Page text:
In 1988, when the Global Polio Eradication Initiative (GPEI) was launched, the only way to diagnose polio was based on a person’s symptoms which can include sudden fever, headache, vomiting, stiffness of the neck as well as signs of paralysis. This was problematic, as several other diseases share the same symptoms as polio. As a result, polio cases were routinely misidentified and large outbreaks often went undetected.
Among the first measures taken to improve detection of poliovirus was the development of a system for spotting and registering cases of acute flaccid paralysis (AFP), and the creation of a global polio laboratory network to confirm diagnoses.
The African polio laboratory network started to take shape in the 1990s, in large part, thanks to support from the Japanese International Cooperation Agency (JICA). By 1995, the network had 13 national and three regional reference labs across 15 countries in the African region.
“The first step was to train people to work in these polio laboratories,” says Professor Oyewale Tomori, former Regional Virologist and Laboratory Coordinator with the WHO Regional Office for Africa (WHO AFRO), who helped establish the polio laboratory network. “The second step was developing the laboratory capacity.”
New testing methods were gradually introduced, providing more accurate diagnoses in less time. For example, by 2010 all 16 laboratories had the capacity to differentiate wild polioviruses from other poliovirus strains, and could do this in just 2.5 hours. Today, the regional reference laboratories are able to conduct genetic sequencing to identify different types of wild polioviruses and circulating vaccine-derived poliovirus (cVDPV), and their origins. This is essential in planning outbreak responses and rationalising resources.
Field surveillance—the twin arm of laboratory testing—has also come a long way. Across countries, a legion of health professionals, community members and volunteers have been trained to spot cases of paralysis during their everyday activities. To catch any cases that slip through these checks, surveillance officers visit health facilities and community healers to actively look for cases. Innovations, like mobile phone technologies, have also improved the ease of community reporting.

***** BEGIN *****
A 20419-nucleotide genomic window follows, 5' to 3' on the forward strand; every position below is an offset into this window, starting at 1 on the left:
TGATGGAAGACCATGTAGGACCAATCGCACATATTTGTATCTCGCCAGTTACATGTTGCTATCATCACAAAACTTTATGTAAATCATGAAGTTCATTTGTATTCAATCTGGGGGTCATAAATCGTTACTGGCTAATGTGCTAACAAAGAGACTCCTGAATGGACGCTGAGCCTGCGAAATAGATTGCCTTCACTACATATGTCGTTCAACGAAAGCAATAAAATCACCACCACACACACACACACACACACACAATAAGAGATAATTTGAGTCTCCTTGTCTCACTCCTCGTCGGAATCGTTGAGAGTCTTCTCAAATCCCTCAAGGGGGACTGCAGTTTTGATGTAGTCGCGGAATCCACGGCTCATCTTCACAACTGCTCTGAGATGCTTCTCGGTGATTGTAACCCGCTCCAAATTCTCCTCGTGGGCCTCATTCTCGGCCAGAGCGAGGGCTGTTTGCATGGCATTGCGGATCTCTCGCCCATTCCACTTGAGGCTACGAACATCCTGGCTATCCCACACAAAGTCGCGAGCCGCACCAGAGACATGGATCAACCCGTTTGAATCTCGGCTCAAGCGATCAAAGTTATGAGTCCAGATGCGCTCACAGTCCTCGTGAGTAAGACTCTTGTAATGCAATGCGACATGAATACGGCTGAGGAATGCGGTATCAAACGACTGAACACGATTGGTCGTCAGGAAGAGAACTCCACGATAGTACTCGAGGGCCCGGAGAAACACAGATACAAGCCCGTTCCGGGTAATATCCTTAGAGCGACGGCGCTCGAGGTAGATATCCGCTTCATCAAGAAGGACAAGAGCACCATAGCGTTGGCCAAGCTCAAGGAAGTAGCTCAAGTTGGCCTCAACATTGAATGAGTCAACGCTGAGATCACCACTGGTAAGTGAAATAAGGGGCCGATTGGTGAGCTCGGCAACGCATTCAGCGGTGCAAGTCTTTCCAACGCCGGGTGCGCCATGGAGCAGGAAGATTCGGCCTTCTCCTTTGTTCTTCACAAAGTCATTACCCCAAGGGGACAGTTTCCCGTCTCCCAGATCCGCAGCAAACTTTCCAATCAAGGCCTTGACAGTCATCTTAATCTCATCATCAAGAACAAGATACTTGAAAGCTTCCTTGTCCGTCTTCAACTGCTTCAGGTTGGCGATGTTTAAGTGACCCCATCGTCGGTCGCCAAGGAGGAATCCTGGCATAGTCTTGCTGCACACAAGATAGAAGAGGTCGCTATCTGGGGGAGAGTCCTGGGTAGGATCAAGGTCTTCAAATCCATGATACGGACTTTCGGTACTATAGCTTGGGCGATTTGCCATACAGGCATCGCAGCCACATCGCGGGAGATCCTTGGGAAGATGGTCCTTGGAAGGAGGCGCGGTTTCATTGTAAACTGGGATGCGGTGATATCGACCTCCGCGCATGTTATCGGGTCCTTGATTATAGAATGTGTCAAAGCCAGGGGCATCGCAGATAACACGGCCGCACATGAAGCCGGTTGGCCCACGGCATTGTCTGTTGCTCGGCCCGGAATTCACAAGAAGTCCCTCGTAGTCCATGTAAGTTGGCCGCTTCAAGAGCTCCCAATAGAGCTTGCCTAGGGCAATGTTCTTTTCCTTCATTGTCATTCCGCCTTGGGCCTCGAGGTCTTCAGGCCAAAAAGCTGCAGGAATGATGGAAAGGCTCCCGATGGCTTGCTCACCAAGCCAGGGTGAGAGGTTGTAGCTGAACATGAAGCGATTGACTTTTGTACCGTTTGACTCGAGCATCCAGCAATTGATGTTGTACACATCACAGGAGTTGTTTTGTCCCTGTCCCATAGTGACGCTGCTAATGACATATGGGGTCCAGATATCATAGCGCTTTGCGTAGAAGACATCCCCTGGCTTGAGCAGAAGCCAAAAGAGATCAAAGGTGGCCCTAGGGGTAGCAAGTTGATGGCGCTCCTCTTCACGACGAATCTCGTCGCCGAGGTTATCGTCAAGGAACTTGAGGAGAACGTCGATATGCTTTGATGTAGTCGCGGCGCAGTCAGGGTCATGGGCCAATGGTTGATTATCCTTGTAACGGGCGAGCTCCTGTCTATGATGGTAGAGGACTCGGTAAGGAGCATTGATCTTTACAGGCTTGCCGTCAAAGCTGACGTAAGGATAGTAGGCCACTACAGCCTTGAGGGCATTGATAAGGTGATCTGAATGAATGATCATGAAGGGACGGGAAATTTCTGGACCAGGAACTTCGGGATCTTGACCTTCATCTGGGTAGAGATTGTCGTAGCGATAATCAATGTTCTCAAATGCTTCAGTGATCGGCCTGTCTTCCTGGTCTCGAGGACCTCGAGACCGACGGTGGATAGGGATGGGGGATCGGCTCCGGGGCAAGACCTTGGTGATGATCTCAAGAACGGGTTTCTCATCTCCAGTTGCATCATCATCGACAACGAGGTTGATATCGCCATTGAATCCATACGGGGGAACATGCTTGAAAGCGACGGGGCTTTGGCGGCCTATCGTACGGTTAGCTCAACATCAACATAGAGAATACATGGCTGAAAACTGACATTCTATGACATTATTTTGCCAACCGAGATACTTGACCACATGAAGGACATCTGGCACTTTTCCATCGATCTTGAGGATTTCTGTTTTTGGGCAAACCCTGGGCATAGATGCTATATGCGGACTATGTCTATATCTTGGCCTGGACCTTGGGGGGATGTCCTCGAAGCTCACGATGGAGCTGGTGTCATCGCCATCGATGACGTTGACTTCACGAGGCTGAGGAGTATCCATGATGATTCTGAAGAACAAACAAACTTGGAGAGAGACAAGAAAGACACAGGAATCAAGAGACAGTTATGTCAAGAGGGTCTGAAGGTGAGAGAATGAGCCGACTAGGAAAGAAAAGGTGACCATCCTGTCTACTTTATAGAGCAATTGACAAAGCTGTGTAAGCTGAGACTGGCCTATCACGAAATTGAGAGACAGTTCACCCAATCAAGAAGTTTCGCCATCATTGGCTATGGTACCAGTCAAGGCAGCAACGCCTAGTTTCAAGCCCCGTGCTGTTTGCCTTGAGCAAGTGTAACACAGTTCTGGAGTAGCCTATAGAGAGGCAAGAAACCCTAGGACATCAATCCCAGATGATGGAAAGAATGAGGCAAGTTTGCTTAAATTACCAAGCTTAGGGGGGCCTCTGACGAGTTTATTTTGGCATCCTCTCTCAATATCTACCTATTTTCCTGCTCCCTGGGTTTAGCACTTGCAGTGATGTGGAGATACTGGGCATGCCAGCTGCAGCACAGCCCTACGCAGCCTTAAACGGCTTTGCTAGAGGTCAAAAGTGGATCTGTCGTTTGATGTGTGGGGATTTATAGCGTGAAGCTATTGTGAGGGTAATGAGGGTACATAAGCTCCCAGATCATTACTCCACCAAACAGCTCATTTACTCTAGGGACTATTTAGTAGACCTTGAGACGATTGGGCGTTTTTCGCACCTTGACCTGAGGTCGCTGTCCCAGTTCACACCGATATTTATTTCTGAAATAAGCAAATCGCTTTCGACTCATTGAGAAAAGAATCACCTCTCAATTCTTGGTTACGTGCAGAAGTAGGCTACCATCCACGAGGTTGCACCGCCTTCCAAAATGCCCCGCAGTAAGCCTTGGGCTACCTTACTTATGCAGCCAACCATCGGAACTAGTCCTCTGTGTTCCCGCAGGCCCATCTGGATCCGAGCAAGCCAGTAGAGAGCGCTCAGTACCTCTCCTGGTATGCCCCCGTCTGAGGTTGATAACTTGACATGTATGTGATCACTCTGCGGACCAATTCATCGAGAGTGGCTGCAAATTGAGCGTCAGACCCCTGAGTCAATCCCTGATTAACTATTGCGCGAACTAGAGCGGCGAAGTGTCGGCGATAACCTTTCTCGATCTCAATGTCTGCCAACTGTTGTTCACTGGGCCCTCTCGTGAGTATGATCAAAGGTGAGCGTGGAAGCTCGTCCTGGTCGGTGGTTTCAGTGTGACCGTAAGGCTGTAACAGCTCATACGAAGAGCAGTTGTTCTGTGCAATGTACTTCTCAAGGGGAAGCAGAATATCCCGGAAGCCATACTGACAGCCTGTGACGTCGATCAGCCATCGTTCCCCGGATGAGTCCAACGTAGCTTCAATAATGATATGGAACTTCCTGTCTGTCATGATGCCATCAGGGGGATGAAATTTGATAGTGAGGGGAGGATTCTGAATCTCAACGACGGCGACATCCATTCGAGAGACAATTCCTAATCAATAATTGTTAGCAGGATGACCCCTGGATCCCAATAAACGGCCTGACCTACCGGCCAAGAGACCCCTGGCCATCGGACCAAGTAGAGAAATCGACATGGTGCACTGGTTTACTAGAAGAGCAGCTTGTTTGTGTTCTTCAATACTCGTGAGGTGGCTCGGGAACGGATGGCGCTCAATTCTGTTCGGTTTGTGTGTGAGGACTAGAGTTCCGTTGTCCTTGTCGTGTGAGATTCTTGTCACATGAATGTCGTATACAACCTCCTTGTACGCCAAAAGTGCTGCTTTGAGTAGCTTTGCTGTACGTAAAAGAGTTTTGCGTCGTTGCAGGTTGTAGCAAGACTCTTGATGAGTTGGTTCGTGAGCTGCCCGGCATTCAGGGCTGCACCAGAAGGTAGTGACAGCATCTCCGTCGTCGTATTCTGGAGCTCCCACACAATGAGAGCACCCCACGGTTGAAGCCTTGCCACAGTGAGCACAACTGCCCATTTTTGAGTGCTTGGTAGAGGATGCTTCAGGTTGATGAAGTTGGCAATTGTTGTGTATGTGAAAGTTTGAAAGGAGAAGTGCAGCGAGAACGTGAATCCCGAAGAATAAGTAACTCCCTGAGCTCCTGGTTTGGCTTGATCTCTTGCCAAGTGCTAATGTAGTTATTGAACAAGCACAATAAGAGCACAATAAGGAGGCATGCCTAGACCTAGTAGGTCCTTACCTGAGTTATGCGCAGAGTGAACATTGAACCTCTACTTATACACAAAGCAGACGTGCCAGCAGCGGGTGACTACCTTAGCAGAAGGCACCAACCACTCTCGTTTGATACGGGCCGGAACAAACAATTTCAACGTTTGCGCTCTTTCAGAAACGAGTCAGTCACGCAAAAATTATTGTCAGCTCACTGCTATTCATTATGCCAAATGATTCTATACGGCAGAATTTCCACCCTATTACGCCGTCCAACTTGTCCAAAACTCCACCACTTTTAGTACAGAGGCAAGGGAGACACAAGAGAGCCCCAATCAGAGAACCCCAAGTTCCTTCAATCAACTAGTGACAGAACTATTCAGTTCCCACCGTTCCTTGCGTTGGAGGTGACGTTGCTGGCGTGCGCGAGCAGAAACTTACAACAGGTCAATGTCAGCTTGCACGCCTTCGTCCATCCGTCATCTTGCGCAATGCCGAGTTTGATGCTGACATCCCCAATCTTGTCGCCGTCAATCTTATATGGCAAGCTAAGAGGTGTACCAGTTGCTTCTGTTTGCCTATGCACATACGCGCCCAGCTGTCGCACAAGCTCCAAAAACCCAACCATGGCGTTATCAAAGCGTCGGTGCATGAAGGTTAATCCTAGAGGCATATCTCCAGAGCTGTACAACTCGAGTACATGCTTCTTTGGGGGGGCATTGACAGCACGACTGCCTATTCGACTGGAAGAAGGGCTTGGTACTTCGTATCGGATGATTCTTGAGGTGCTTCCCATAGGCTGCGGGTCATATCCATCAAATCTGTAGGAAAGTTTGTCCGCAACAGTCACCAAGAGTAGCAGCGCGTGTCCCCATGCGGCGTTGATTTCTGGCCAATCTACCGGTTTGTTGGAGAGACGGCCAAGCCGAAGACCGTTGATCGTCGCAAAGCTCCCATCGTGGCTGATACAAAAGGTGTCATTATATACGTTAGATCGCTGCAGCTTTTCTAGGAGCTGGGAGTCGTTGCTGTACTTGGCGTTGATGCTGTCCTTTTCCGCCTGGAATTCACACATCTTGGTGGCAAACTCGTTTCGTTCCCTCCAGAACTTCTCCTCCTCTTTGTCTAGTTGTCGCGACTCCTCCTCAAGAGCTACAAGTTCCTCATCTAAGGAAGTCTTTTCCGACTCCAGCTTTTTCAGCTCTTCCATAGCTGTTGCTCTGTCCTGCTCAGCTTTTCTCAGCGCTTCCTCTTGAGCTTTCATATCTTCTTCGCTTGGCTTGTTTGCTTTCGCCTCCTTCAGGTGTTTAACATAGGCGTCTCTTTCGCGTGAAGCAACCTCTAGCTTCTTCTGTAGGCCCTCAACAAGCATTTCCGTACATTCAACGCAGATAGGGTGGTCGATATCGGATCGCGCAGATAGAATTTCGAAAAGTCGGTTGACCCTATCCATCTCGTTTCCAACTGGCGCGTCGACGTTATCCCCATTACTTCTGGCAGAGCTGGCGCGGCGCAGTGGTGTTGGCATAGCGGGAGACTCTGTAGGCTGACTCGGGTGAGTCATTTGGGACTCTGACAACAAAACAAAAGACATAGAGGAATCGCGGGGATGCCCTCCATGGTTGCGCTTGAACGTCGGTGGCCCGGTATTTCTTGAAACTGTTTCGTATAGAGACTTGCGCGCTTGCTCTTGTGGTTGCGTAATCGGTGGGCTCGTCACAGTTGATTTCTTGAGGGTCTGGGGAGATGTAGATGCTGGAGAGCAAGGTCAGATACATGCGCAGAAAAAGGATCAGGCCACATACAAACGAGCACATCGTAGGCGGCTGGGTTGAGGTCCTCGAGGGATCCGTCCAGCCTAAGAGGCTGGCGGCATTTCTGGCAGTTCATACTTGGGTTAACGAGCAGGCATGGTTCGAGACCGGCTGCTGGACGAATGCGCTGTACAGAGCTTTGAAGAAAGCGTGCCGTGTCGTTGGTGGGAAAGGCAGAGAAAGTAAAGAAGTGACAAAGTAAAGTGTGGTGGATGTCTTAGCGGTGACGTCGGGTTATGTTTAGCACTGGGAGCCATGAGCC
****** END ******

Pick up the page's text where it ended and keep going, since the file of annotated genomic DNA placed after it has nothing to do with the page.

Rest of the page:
By 2011, the use of environmental surveillance meant that the poliovirus could also be identified in sewage, providing an important supplement to case reporting. In some instances, an outbreak was uncovered this way before any child was found with the virus.
The vast disease surveillance network built up over the years through the polio programme has left a far-reaching legacy for Africa’s healthcare systems and the continent’s capacity to respond to other diseases. “One of the legacies of the polio laboratory network has been replicating the way the network was built for other diseases, like measles, influenza, even beyond viral diseases,” says Dr Nicksy Gumede, Regional Virologist for the Polio Eradication Programme at WHO AFRO.
Much of this physical infrastructure has already been repurposed to battle new health challenges. Better equipped and connected laboratories have been used, and continue to be used, in the response to Ebola and more recently COVID-19, enabling fast outbreak detection and driving a rapid response.
Harder to measure, but just as valuable, is the human infrastructure. Polio disease surveillance has equipped Africa with skilled healthcare professionals and scientists, including epidemiologists and virologists. It has also informed and engaged the continent’s communities. With adequate support and resources, it is these people—trained in the fight against diseases—who will help drive forward public health in Africa.